WARNING! Your child could be acting in porn movies behind your back.


It is a fact that today’s adolescents watch much more pornography than even their parents know — and it’s shaping their ideas about pleasure, power and intimacy. On average, boys are around 13 and girls around 14, when they first see pornography.

The mainstream websites don’t verify one’s age and the phone allows them to watch porn away from the scrutinising eyes of adults. Besides, there’s a decent chance their parents don’t think they are watching porn.

Parental naïveté gap.

Majority of the parents underestimate what their kids see online. Pornography is now so pervasive and easy to access online that teenagers often stumble across the most graphic images by mistake, and avoiding pornography altogether is increasingly difficult. Even those who don’t intend to seek out pornography can end up watching the images alone in secret.

The situation has been worsened now by the fact that children are performing sexual acts in front of webcams on mobile phones and in cyber cafés for online 'clients'.

Terres des Hommes Netherlands’, a Dutch child rights organisation that has worked in Kenya since 1968, found that online child sexual exploitation was a real threat in Kenya.

According to a research conducted in February, there are an estimated 750,000 online individuals looking to connect with children at any moment.

It revealed that Kenyan children are actively sharing nude photos with strangers online. Worse still, there is evidence to suggest that children are becoming increasingly involved in live streaming of sexual acts from private residences and cyber cafés.

One form of abuse is live performance by children of sexual acts in front of a webcam or mobile phone camera. This is instantaneously transmitted to online adult viewers.

Other forms include the distribution of child pornography and online sexual grooming in which sex predators prepare their victims for eventual exploitation.

Whereas girls used to be the ones most exploited, currently young boys are becoming increasingly involved. These children are actively befriending strangers online and often receive requests to share intimate photos of themselves, activities which mostly take place in private residences as well as through the unregulated cyber café industry.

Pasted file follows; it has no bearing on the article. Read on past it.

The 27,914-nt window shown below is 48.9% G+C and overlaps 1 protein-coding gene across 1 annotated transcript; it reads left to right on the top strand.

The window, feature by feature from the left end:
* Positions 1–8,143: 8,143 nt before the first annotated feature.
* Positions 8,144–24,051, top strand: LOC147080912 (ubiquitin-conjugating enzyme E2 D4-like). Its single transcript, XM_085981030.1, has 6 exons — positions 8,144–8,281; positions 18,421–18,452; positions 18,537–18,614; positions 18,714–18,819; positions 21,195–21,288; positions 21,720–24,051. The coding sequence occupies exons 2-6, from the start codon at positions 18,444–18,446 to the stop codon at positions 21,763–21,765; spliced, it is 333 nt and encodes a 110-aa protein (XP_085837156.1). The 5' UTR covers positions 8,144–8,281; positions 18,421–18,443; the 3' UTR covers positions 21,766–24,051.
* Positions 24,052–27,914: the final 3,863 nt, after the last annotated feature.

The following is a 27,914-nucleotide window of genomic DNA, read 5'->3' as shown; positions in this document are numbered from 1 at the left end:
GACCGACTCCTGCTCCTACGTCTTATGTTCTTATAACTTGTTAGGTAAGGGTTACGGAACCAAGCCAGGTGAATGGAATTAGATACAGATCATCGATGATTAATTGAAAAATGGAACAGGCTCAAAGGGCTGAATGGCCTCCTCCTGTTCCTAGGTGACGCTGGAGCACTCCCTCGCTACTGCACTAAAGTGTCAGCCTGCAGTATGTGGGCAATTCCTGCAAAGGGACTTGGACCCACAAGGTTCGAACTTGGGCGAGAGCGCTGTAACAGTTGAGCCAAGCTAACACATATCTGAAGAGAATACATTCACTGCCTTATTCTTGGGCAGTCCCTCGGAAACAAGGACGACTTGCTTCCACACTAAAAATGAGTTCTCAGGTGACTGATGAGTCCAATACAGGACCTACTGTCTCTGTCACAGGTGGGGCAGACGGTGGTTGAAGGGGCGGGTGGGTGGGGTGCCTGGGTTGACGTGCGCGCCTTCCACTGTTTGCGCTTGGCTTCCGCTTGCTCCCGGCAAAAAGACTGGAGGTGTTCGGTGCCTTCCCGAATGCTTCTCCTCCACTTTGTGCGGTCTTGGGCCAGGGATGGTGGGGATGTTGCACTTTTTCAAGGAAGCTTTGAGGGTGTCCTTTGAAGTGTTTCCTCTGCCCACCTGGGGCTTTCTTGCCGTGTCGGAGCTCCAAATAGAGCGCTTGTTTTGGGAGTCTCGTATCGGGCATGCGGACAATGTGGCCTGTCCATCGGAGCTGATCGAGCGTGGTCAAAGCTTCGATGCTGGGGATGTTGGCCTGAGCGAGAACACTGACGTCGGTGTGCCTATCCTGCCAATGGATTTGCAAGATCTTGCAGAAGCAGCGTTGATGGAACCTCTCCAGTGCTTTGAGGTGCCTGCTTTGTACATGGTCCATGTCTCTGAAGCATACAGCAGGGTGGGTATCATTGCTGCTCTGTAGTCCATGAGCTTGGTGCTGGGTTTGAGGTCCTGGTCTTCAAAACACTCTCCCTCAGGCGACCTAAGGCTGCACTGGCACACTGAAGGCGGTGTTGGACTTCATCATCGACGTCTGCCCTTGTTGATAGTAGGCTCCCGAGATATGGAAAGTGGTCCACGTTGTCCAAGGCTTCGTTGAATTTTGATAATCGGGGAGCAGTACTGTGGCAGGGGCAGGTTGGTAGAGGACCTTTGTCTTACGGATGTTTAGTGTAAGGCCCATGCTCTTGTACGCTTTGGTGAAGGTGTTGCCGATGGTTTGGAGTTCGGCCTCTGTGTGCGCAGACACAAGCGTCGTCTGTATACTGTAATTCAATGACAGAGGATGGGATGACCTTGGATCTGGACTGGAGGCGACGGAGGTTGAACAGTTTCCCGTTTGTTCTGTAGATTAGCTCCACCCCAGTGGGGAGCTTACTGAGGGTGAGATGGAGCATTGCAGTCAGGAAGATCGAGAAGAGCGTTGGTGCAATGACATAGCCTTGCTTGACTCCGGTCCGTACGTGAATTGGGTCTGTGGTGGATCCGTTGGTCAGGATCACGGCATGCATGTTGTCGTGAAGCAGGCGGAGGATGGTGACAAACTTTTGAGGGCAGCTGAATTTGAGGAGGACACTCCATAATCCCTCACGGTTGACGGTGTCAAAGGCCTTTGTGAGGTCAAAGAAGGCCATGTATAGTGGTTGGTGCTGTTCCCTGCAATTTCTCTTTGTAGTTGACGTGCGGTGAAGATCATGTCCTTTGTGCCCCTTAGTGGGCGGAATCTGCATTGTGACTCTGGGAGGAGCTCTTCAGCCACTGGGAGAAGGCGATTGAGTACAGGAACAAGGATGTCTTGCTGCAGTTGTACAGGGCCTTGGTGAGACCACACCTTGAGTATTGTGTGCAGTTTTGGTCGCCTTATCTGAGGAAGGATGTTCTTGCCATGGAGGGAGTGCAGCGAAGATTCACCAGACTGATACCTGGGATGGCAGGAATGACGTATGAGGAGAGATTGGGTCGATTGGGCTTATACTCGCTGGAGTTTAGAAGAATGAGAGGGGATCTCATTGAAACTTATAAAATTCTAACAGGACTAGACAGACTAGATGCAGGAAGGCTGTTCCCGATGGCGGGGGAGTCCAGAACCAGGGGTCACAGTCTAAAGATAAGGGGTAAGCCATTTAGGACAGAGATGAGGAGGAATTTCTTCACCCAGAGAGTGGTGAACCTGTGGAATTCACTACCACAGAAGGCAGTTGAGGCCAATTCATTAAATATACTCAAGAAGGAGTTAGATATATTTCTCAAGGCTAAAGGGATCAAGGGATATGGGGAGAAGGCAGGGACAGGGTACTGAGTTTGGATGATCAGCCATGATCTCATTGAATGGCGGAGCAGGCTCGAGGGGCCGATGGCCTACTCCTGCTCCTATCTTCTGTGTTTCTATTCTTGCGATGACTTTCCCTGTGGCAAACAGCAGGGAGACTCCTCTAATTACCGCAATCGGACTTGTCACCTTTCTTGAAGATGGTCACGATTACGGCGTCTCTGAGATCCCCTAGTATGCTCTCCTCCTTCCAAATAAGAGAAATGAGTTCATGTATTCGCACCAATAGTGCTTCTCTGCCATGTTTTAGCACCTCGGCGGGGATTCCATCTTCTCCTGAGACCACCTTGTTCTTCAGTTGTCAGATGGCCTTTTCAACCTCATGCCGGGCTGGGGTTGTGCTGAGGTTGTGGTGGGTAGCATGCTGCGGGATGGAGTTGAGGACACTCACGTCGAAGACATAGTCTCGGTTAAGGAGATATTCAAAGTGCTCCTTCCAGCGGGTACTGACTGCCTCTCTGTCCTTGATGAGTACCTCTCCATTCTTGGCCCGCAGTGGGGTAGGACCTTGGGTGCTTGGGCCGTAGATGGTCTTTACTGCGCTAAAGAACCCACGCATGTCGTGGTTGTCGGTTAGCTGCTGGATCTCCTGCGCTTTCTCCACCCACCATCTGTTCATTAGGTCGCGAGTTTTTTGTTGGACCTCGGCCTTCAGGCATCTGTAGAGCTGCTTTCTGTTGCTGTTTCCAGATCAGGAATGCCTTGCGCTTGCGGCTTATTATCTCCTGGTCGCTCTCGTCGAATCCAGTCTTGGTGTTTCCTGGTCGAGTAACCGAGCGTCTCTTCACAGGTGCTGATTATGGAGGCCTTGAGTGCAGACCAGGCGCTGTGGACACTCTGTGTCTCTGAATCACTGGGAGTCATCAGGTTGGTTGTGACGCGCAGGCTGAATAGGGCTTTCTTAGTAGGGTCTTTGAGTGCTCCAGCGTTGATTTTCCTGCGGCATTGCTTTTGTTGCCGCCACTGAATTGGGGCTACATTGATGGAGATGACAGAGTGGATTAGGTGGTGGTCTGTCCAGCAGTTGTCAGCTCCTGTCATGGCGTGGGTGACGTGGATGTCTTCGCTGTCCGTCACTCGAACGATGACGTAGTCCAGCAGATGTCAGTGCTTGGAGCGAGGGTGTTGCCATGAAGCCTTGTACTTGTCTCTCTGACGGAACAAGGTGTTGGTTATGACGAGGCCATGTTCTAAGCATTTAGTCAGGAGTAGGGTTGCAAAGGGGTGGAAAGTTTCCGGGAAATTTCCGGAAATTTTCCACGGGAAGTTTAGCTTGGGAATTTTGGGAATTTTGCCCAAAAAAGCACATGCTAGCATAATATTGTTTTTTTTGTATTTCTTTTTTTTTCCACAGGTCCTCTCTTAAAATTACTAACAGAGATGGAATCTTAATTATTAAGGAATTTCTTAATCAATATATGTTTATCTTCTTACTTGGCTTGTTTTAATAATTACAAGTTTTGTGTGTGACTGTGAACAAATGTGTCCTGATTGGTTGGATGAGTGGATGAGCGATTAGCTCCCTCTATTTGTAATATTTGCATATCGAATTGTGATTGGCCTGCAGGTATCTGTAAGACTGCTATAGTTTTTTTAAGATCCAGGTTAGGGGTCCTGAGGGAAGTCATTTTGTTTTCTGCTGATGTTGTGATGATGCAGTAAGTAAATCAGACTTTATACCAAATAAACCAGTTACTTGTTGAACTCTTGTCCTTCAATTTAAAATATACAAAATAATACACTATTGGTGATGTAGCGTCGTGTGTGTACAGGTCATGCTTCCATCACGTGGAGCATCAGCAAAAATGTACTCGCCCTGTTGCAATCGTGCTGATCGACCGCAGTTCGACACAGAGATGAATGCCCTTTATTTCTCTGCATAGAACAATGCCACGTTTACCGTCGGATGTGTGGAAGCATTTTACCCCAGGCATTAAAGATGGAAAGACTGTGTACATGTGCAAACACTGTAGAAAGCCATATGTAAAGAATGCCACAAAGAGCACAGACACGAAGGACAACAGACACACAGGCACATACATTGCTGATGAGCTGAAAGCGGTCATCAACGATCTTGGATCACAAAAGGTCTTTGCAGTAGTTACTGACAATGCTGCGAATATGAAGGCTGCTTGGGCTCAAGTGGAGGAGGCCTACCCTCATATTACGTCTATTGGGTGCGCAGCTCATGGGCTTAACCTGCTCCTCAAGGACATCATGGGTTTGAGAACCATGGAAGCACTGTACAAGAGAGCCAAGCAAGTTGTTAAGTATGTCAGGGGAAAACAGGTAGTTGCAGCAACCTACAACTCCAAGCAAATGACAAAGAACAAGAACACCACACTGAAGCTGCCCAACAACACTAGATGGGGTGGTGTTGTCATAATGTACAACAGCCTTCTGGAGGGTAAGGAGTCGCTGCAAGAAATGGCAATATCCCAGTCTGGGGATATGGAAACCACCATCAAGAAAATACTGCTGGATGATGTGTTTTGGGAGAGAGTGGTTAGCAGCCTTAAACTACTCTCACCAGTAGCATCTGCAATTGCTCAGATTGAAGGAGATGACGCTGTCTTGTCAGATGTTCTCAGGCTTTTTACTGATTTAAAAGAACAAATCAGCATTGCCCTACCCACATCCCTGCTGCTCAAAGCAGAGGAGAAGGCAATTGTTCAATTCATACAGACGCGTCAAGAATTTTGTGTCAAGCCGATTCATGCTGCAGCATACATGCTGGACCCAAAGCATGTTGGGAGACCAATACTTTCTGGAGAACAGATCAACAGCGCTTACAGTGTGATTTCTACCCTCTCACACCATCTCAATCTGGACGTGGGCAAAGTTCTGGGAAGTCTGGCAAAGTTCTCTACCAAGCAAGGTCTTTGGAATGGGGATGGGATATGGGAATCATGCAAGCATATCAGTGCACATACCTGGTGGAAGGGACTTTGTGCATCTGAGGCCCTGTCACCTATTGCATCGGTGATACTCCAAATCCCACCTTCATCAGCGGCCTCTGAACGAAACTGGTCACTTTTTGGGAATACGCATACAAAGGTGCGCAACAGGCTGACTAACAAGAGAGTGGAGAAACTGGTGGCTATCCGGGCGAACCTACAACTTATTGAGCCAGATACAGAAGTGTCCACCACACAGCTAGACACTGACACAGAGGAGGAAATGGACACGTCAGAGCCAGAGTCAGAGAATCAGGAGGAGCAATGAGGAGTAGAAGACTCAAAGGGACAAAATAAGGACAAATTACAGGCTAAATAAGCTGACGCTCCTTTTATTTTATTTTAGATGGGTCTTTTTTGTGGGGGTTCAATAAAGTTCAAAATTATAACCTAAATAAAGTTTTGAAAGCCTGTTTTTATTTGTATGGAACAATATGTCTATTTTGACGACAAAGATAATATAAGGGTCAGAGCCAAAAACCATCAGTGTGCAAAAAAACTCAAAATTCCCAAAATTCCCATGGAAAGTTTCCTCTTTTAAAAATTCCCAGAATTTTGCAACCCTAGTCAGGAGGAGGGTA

Cyber cafes in Kenya offer access to public chat rooms, social media, video chatting and other file sharing software. Some also provide private back rooms where their customers, including children, can enjoy greater privacy as long as they pay.

An early fixation with pornography can damage teenagers’ lives for years to come. As school pupils across the country are introduced to sex through explicit videos online, few realise how their time spent watching pornography will affect their brains, relationships and studies later in life.

Children and young teenagers are often emotionally confused by the sexual videos they find online, and can struggle to cope with the emotions that come with sexual feeling. They treat it like candy, seeking a quick thrill, but it can be detrimental to their relationships.

To limit the potential of online child sexual exploitation committed in cyber cafés and in private rooms, the government must take steps to better regulate the operations of cyber cafes in the country. 

It needs to strengthen existing laws to expressly criminalise online child sexual exploitation and through regularisation of usage of cyber cafés.

(Heavily borrowed from an article by the The Standard Media Group)

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